Monday, February 25, 2013

Brown Shirts at ECU

Mike Adams

East Carolina University (ECU) has launched a new campaign that attempts to pressure employees to affirm homosexuality despite their religious and moral objections to the lifestyle. Couched in the language of safety and inclusion, the program promises to brand as intolerant those who refuse to accept the university's official position on matters of private sexual morality. This is especially problematic, given that ECU is a public university.

The campaign was launched with a profoundly unwise email, sent by university employee Summer Wisdom under the subject line "Gay? Fine by me." She begins:

"This spring the LGBT Resource Office (Lesbian, Gay, Bisexual and Transgender) is hosting a program called 'Gay? Fine By Me' and we would love for you and your department to share in this opportunity. The LGBTRO will be ordering shirts that say 'gay? fine by me' and distributing them to faculty, staff and students to promote an atmosphere of support on campus. This simple message helps to combat homophobia by publically (sic) affirming our LGBT community and creating an inclusive environment where all students can feel safe to express who they are. The shirts will be distributed free of charge, though the LGBTRO welcomes donations to the project."

Note that Wisdom, while not demonstrating wisdom, does demonstrate honesty in two ways. First, she admits that affirmation, rather than tolerance, is the goal of her movement. Second, she characterizes refusal to affirm homosexuality as evidence of a "phobia," which needs to be combatted. Her position is simple: Pro gay is fine by me. Anything else is not fine by me. She continues her assault on reason:

"Everyone will be encouraged to wear the shirts on campus and to participate in a campus wide ally project where we will create a Human Rainbow during the annual Barefoot on the Mall celebration. Photos of this massive showing of LGBT support will be publicized on the LGBTRO’s website and social media accounts."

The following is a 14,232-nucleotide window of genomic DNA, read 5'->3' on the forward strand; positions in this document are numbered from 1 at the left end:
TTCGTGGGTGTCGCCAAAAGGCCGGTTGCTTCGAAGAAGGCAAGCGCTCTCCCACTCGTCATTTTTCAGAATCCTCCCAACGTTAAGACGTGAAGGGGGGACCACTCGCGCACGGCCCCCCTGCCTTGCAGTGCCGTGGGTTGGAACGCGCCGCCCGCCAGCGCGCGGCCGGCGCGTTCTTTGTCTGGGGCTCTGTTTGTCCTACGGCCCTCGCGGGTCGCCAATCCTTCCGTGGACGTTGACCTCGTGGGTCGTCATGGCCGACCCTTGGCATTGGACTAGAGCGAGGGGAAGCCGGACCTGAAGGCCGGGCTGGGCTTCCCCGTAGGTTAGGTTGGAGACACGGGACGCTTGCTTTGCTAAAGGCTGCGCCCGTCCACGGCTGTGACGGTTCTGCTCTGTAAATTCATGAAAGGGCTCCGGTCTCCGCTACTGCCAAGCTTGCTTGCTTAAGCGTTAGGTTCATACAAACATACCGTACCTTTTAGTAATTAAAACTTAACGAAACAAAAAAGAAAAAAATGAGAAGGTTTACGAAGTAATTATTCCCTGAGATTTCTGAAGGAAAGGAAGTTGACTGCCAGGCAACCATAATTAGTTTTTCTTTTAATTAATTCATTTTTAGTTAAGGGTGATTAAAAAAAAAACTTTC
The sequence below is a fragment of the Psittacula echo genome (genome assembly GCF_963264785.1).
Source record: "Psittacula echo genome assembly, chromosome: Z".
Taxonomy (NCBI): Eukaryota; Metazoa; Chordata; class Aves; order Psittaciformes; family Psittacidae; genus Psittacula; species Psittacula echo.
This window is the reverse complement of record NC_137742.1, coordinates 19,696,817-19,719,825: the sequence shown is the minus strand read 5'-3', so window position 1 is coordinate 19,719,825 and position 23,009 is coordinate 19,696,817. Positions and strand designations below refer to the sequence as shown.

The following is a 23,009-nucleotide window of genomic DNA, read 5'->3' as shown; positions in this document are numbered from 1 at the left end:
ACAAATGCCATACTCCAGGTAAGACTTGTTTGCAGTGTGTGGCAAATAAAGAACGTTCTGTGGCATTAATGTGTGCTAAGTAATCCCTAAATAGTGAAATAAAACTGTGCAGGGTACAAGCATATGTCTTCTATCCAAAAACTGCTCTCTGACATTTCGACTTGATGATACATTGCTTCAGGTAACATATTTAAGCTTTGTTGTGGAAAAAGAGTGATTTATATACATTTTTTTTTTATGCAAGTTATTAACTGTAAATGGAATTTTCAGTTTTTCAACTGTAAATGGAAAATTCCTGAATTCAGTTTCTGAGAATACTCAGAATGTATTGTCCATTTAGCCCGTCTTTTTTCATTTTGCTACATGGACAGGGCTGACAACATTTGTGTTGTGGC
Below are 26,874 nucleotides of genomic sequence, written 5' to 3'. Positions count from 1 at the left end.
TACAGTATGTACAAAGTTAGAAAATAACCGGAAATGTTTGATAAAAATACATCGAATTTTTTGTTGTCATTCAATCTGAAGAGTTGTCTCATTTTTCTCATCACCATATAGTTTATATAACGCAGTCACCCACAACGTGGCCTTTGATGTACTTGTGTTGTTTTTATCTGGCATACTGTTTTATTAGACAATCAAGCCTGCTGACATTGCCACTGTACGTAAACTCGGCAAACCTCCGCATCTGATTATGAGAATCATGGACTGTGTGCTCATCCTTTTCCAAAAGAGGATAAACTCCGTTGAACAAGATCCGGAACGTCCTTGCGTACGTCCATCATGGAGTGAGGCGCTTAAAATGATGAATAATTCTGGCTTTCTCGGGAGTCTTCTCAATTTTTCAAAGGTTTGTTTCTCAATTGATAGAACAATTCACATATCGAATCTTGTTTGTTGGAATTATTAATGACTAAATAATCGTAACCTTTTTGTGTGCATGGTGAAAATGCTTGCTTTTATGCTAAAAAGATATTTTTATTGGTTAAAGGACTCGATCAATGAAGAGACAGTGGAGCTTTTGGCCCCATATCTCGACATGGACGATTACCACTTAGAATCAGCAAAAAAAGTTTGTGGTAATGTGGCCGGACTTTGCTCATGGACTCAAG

Wow. Everyone will be encouraged to wear a t shirt saying "Gay? Fine by me." Why? Because they know there is opposition on the campus and they need to combat it. In other words, they are going to promote inclusion on campus by "encouraging" people to promote a message with which they disagree. Then they will take a picture to preserve a record of those who conformed. These are the same people who oppose prayer in schools because they think kids will be stigmatized for refusing to bow their heads. She continues:

"The LGBTRO would also like to create an internal marketing campaign by taking pictures of ECU faculty, staff, administrators, student leaders and student groups wearing the shirts. This is where you come in. If you, your department or office, or the student group you advise would like to participate, you can reserve the correct number of shirts on the org sync order form below. Shirts will be distributed March 18th - 20th on Wright Plaza, at the LGBTRO ... times and location for the photo shoot will be e–mailed to everyone who reserves shirts or picks one up at Wright Plaza."

In other words, just in case the photo at the Human Rainbow event fails to identify all dissenters, Ms. Wisdom will arrange for departmental photo shoots. So, for example, if there are ten professors in a department and only nine in a picture, we all know who needs an extra nudge in keeping up with "diversity" and "progress." One could say of the photos that if you're not included, then you're not inclusive. She continues:

"The picture will be yours for your own marketing materials but will also be part of a campus wide poster campaign of Pirate Allies. We are also willing to bring a photographer to you if you are part of a large group or department and would like the photo to take place in your own building or during a pre-arranged meeting instead of walking everyone over to our photo shoot. Please communicate with my (sic) directly if you would like to set up something like this. This is a wonderful opportunity to be a part of something great while showcasing support for positive change on ECU’s campus."

Why not offer to put rainbow stickers on the doors - and rainbow buttons on the lapels - of all staff and faculty members who support the cause? That way, when their "Gay? Fine by me" t shirts are dirty, they can have something to transfer from garment to garment. For those who disagree, just give them yellow stars (or come over and sew them on their outer garments). She continues:

"If you or your department would like to participate, the link below will take you to an order form on OrgSync where you are provided multiple options: 1. Reserve the correct number of shirts and sizes for your group, 2. Reserve your shirts AND make a donation to the project, 3. Make a donation to the project without ordering shirts. (Donations to the project of $500.00 or more will add your office or department’s logo to the event publicity flyers as a sponsor)."